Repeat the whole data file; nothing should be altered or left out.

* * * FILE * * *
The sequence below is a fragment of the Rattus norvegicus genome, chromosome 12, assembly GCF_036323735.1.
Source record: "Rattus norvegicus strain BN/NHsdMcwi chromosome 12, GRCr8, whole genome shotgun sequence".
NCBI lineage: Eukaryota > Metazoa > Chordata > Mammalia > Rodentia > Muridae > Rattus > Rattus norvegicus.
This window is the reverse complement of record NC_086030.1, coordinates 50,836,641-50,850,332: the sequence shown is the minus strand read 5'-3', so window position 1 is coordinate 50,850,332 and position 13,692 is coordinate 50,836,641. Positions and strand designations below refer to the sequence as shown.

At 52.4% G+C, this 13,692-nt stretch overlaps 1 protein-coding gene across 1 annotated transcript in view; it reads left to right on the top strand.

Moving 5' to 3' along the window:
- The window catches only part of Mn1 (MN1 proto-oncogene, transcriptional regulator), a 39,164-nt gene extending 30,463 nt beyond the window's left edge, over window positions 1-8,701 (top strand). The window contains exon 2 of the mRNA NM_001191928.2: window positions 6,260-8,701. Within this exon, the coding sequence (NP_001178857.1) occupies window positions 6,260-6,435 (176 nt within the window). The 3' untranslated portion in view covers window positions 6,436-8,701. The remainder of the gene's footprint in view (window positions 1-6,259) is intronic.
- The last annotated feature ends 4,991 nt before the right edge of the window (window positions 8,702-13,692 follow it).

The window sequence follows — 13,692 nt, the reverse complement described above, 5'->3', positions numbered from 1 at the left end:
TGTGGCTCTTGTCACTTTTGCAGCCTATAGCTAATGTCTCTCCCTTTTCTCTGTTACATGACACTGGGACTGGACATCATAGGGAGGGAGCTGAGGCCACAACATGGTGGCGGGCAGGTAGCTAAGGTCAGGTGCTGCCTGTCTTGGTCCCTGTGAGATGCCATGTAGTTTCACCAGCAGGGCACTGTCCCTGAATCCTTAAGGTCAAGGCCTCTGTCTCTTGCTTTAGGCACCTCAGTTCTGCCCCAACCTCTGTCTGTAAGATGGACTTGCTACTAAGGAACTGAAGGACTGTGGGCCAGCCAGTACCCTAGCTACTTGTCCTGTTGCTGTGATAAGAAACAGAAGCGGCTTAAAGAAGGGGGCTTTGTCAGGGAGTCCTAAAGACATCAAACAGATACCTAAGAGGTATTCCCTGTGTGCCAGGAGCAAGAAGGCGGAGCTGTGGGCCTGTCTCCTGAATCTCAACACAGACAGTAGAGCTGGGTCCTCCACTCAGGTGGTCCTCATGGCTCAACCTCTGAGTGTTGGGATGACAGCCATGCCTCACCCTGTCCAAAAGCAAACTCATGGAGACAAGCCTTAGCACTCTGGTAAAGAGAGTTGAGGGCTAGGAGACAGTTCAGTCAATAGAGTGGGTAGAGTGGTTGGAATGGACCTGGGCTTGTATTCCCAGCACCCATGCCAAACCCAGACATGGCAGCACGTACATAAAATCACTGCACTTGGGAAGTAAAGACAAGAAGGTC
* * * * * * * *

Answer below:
The sequence below is a fragment of the Rattus norvegicus genome, chromosome 12, assembly GCF_036323735.1.
Source record: "Rattus norvegicus strain BN/NHsdMcwi chromosome 12, GRCr8, whole genome shotgun sequence".
NCBI lineage: Eukaryota > Metazoa > Chordata > Mammalia > Rodentia > Muridae > Rattus > Rattus norvegicus.
This window is the reverse complement of record NC_086030.1, coordinates 50,836,641-50,850,332: the sequence shown is the minus strand read 5'-3', so window position 1 is coordinate 50,850,332 and position 13,692 is coordinate 50,836,641. Positions and strand designations below refer to the sequence as shown.

At 52.4% G+C, this 13,692-nt stretch overlaps 1 protein-coding gene across 1 annotated transcript in view; it reads left to right on the top strand.

Moving 5' to 3' along the window:
- The window catches only part of Mn1 (MN1 proto-oncogene, transcriptional regulator), a 39,164-nt gene extending 30,463 nt beyond the window's left edge, over window positions 1-8,701 (top strand). The window contains exon 2 of the mRNA NM_001191928.2: window positions 6,260-8,701. Within this exon, the coding sequence (NP_001178857.1) occupies window positions 6,260-6,435 (176 nt within the window). The 3' untranslated portion in view covers window positions 6,436-8,701. The remainder of the gene's footprint in view (window positions 1-6,259) is intronic.
- The last annotated feature ends 4,991 nt before the right edge of the window (window positions 8,702-13,692 follow it).

The window sequence follows — 13,692 nt, the reverse complement described above, 5'->3', positions numbered from 1 at the left end:
TGTGGCTCTTGTCACTTTTGCAGCCTATAGCTAATGTCTCTCCCTTTTCTCTGTTACATGACACTGGGACTGGACATCATAGGGAGGGAGCTGAGGCCACAACATGGTGGCGGGCAGGTAGCTAAGGTCAGGTGCTGCCTGTCTTGGTCCCTGTGAGATGCCATGTAGTTTCACCAGCAGGGCACTGTCCCTGAATCCTTAAGGTCAAGGCCTCTGTCTCTTGCTTTAGGCACCTCAGTTCTGCCCCAACCTCTGTCTGTAAGATGGACTTGCTACTAAGGAACTGAAGGACTGTGGGCCAGCCAGTACCCTAGCTACTTGTCCTGTTGCTGTGATAAGAAACAGAAGCGGCTTAAAGAAGGGGGCTTTGTCAGGGAGTCCTAAAGACATCAAACAGATACCTAAGAGGTATTCCCTGTGTGCCAGGAGCAAGAAGGCGGAGCTGTGGGCCTGTCTCCTGAATCTCAACACAGACAGTAGAGCTGGGTCCTCCACTCAGGTGGTCCTCATGGCTCAACCTCTGAGTGTTGGGATGACAGCCATGCCTCACCCTGTCCAAAAGCAAACTCATGGAGACAAGCCTTAGCACTCTGGTAAAGAGAGTTGAGGGCTAGGAGACAGTTCAGTCAATAGAGTGGGTAGAGTGGTTGGAATGGACCTGGGCTTGTATTCCCAGCACCCATGCCAAACCCAGACATGGCAGCACGTACATAAAATCACTGCACTTGGGAAGTAAAGACAAGAAGGTC